Philosophy
In this course you are invited to participate in an activity that is about 2 500 years old and you are expected to develop your own ideas about the philosophical problems, theories and arguments. You will be challenged to think critically on your own, but always taking into consideration what the others had and have to say about those matters. 
Philosophy enhances the improvement of the analysis of personal convictions, the understanding of the diversity of arguments of others and the awareness of the limited character of our knowledge. In this sense, philosophy is a basic and important part of education and an instrument for making democratic life deeper.
As a participant in this philosophy course you will be challenged to think critically and learn to think with the ideas and points of view of past and contemporary philosophers. You can expect to write, read and debate extensively, always by means of an argumentative discourse and weekly assignments.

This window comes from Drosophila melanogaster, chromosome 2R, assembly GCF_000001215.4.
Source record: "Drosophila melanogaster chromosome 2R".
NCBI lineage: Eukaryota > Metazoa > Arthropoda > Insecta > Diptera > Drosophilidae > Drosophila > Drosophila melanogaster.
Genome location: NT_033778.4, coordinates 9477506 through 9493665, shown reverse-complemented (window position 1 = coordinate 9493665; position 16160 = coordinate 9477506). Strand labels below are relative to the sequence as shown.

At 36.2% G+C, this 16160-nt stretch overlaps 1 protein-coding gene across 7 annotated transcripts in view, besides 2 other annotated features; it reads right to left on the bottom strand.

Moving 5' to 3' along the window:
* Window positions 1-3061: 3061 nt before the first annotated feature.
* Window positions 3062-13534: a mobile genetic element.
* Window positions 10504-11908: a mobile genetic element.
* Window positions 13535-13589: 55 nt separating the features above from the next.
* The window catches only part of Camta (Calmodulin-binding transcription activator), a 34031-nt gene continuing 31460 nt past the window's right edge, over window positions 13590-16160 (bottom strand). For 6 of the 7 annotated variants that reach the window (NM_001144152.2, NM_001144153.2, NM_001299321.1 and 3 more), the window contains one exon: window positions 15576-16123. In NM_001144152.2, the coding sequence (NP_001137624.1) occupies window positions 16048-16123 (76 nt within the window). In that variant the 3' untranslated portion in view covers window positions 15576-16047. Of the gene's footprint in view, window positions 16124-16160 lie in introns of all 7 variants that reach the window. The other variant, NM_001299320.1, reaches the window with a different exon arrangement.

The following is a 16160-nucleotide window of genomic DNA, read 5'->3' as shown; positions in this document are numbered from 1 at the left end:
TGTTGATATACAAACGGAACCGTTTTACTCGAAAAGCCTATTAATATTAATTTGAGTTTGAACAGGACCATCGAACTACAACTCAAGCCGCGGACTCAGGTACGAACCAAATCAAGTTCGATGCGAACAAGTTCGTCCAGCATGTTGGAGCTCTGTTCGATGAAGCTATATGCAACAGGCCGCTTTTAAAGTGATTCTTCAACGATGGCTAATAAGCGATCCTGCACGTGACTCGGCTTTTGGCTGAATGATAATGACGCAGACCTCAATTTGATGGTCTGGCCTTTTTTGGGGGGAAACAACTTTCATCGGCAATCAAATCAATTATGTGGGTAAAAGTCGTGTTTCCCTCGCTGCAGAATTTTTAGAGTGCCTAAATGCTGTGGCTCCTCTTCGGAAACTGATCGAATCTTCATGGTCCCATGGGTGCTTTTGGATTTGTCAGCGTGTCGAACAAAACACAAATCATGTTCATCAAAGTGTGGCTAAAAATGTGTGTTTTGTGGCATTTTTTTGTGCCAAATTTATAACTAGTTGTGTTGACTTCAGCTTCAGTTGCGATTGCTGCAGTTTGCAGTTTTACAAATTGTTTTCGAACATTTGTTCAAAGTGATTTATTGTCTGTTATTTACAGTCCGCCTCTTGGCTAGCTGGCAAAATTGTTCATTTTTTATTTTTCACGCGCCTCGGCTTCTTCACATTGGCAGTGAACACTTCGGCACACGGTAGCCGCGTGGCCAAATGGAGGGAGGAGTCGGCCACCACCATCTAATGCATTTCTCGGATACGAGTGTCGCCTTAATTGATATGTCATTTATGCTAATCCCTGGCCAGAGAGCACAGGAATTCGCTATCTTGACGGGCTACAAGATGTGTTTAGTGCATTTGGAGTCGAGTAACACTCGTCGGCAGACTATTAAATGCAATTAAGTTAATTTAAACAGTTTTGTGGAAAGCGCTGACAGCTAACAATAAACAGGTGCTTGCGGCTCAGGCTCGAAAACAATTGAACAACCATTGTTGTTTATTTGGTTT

The Holocaust
To properly understand the Holocaust, students will become familiar with the history of Anti-Semitism. They will investigate the historical conditions that  allowed the rise of Hitler in Germany. We will study the use of propaganda in creating the Nazi Regime. Two books will be read: Night by Elie Wiesel and  All But My Life by Gerda Weismann Klein, both authors being Holocaust 
survivors. Our readings will reveal how life changed for those marked by the Nazi as undesirable and how the “Final Solution” was played out in the concentration camps. We will take a virtual tour of the U.S. Holocaust Museum. Students will develop a final oral history project around an actual interview with a Holocaust survivor. Students will be engaging fundamental questions 
about human nature, prejudice and violence, since the terror of genocide continues to be with us. 
 
The Vietnam War
This course will use readings that contain profanity and mature themes.